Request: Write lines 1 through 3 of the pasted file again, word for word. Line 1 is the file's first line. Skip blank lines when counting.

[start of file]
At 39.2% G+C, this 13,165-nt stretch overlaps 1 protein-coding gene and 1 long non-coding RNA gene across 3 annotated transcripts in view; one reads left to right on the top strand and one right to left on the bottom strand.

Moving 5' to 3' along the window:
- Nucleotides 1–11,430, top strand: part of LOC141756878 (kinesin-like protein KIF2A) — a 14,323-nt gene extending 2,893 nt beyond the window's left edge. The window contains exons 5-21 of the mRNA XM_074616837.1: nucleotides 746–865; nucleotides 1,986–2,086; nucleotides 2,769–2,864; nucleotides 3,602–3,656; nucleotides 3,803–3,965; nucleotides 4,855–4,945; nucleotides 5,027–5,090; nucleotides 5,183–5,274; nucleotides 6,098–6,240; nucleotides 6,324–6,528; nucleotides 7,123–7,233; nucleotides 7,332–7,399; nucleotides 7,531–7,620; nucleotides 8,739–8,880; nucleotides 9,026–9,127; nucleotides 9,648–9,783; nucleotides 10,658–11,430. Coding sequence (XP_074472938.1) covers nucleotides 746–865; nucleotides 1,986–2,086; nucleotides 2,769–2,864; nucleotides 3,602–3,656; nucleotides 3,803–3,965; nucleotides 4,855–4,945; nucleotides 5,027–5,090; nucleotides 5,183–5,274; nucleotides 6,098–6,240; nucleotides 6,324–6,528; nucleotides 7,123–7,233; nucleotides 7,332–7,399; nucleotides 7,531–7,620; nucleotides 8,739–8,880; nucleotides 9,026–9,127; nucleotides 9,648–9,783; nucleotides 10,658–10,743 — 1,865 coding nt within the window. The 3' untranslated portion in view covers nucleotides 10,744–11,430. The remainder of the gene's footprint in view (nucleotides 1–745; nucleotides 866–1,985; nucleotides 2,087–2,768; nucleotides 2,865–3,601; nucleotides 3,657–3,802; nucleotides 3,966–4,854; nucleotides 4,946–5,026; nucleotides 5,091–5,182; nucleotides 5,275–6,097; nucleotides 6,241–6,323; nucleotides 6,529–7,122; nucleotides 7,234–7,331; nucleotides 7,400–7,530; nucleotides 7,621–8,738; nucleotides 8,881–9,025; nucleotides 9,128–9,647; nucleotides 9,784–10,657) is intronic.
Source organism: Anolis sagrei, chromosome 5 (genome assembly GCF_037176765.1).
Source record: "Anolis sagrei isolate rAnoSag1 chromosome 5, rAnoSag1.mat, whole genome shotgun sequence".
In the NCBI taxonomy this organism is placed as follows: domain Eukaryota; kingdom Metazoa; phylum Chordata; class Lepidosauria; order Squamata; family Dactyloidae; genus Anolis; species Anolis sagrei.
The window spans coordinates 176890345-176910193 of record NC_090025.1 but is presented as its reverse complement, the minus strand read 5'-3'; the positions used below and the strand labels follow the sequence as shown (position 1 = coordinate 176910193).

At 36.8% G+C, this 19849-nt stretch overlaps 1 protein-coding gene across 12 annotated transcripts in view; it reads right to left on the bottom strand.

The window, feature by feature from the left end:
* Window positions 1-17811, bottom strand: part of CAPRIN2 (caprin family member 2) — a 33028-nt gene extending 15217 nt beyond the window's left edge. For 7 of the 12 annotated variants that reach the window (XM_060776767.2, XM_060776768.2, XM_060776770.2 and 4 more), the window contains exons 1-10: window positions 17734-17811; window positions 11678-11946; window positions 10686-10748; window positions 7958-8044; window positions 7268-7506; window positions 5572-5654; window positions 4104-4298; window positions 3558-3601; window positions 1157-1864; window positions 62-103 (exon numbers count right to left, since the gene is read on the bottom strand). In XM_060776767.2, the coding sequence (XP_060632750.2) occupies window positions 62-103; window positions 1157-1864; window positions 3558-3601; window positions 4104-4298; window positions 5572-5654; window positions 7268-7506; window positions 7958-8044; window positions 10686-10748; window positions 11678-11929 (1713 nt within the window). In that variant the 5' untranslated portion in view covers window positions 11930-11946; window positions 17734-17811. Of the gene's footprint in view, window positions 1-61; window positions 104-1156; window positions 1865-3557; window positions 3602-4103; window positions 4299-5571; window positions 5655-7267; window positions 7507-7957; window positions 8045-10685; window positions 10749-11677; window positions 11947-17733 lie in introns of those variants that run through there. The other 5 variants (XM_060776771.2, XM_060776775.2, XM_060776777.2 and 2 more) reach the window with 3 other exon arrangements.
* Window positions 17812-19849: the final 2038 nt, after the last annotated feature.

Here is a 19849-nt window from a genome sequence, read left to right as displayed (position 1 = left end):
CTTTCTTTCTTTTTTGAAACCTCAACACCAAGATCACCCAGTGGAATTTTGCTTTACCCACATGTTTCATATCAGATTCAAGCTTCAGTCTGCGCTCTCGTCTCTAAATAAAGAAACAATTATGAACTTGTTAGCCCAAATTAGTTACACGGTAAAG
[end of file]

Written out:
At 39.2% G+C, this 13,165-nt stretch overlaps 1 protein-coding gene and 1 long non-coding RNA gene across 3 annotated transcripts in view; one reads left to right on the top strand and one right to left on the bottom strand.

Moving 5' to 3' along the window:
- Nucleotides 1–11,430, top strand: part of LOC141756878 (kinesin-like protein KIF2A) — a 14,323-nt gene extending 2,893 nt beyond the window's left edge. The window contains exons 5-21 of the mRNA XM_074616837.1: nucleotides 746–865; nucleotides 1,986–2,086; nucleotides 2,769–2,864; nucleotides 3,602–3,656; nucleotides 3,803–3,965; nucleotides 4,855–4,945; nucleotides 5,027–5,090; nucleotides 5,183–5,274; nucleotides 6,098–6,240; nucleotides 6,324–6,528; nucleotides 7,123–7,233; nucleotides 7,332–7,399; nucleotides 7,531–7,620; nucleotides 8,739–8,880; nucleotides 9,026–9,127; nucleotides 9,648–9,783; nucleotides 10,658–11,430. Coding sequence (XP_074472938.1) covers nucleotides 746–865; nucleotides 1,986–2,086; nucleotides 2,769–2,864; nucleotides 3,602–3,656; nucleotides 3,803–3,965; nucleotides 4,855–4,945; nucleotides 5,027–5,090; nucleotides 5,183–5,274; nucleotides 6,098–6,240; nucleotides 6,324–6,528; nucleotides 7,123–7,233; nucleotides 7,332–7,399; nucleotides 7,531–7,620; nucleotides 8,739–8,880; nucleotides 9,026–9,127; nucleotides 9,648–9,783; nucleotides 10,658–10,743 — 1,865 coding nt within the window. The 3' untranslated portion in view covers nucleotides 10,744–11,430. The remainder of the gene's footprint in view (nucleotides 1–745; nucleotides 866–1,985; nucleotides 2,087–2,768; nucleotides 2,865–3,601; nucleotides 3,657–3,802; nucleotides 3,966–4,854; nucleotides 4,946–5,026; nucleotides 5,091–5,182; nucleotides 5,275–6,097; nucleotides 6,241–6,323; nucleotides 6,529–7,122; nucleotides 7,234–7,331; nucleotides 7,400–7,530; nucleotides 7,621–8,738; nucleotides 8,881–9,025; nucleotides 9,128–9,647; nucleotides 9,784–10,657) is intronic.